Economists are scratching their heads over the news that individual income tax payments are on pace to reach a record level. Individual income tax collections by the Internal Revenue Service are significantly higher than what had been expected.
Individual income tax collections are set to reach a whopping $2.6 trillion, or 10.6 percent of the U.S. economy, in the fiscal year that ends Sept. 30, according to the Congressional Budget Office. That is an increase from 9.1 percent in 2021 and is a record in the 109-year history of the tax, surpassing the war-tax receipts of 1944 and the dot-com boom of 2000, The Wall Street Journal reported.
It was expected that business owners and investors would be paying more in taxes, but CBO officials and economists are at a loss to explain why tax revenues are hitting high as a share of the economy. This increase has “surprised even the nation’s fiscal-policy experts,” The Wall Street Journal reported.
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According to the Penn Wharton Budget Model, collections of non-withheld taxes reached an estimated and inflation-adjusted $522 billion in April 2022. Before the pandemic in 2018 and 2019, it was over $300 billion. The difference is substantial.
CBO officials and other economists who monitor tax collections, explain that one reason for the increase could be that the tax revenue became disconnected from other economic data. But they are unsure as to why.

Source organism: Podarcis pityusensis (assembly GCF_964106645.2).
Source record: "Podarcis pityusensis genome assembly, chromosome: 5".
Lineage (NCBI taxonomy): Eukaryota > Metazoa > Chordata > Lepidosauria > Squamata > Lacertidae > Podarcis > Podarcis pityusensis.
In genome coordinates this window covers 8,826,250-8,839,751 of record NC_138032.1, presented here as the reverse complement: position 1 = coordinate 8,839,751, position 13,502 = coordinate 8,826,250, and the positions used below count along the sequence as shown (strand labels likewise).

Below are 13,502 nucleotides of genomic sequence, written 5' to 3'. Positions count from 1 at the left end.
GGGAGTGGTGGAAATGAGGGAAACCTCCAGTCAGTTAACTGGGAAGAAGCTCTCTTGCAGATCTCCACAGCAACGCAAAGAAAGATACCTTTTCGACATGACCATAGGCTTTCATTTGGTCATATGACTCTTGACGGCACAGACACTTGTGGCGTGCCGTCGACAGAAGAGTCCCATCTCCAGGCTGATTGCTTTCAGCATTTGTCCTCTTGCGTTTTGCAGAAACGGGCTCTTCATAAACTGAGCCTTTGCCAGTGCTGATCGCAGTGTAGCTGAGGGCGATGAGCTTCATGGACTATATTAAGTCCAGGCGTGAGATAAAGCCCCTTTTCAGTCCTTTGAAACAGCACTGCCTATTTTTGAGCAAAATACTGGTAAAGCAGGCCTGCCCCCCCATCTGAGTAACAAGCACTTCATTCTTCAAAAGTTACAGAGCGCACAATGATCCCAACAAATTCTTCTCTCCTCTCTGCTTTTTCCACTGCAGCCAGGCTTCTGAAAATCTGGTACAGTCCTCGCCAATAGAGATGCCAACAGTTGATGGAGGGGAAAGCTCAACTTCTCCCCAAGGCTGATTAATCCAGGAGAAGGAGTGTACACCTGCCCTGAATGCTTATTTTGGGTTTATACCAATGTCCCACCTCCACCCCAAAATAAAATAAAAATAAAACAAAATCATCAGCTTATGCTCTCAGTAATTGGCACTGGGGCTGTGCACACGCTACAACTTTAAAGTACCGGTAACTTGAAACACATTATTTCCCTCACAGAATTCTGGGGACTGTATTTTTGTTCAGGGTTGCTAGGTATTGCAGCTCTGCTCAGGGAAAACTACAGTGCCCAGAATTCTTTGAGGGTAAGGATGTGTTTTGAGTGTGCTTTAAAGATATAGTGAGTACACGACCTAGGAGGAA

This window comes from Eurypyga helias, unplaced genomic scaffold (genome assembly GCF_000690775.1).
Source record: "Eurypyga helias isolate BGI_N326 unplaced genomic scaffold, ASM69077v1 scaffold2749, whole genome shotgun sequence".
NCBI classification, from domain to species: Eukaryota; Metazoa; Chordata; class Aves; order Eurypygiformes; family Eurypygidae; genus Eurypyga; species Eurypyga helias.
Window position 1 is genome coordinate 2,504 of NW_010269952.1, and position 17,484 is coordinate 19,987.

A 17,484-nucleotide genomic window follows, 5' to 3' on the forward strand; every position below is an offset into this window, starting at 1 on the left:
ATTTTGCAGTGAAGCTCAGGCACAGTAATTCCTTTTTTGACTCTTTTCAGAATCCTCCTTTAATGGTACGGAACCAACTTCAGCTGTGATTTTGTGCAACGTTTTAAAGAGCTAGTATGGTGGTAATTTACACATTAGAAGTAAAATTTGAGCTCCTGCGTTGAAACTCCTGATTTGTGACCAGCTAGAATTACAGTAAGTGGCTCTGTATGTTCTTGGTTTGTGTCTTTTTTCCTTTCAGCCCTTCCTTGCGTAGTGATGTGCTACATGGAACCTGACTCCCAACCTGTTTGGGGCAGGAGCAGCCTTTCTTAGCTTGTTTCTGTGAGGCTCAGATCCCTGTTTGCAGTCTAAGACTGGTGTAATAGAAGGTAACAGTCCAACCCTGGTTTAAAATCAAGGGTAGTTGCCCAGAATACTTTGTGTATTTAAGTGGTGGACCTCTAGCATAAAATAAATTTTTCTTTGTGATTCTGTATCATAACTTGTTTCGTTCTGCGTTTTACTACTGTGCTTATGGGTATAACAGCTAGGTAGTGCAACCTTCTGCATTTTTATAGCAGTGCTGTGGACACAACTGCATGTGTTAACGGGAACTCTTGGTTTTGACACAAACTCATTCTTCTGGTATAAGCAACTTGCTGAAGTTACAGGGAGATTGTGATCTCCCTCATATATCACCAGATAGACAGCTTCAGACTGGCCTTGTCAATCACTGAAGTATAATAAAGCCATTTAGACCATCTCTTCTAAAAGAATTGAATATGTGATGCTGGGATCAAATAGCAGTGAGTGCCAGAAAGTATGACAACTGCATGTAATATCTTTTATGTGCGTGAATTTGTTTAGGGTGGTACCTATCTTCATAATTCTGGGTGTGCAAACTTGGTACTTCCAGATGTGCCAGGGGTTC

“There’s a part that is unexplained that we need more time to figure out,” CBO director Phillip Swagel said. “It’s a mystery. It’s a maybe happy mystery, to have strong revenues.”
Another reason for the increase could be that income grew faster than expected for people in the highest tax brackets compared with others. This would mean means more income that would be taxed at higher rates.
In fact, nearly 500 billionaires were born during 2020. The average net worth of the 493 new billionaires was $2 billion, Forbes reported.
But CBO officials are still trying to figure out the income tax surge.
“Maybe this is another data point that suggests that when accommodative monetary policy and fiscal stimulus are really, really aggressive, it has a larger effect than we originally thought,” Kyle Pomerleau, senior fellow at the conservative-leaning American Enterprise Institute, told The Wall Street Journal.
Photo: This July 24, 2018, file photo shows a portion of the 1040 U.S. Individual Income Tax Return form.(AP Photo/Mark Lennihan, File)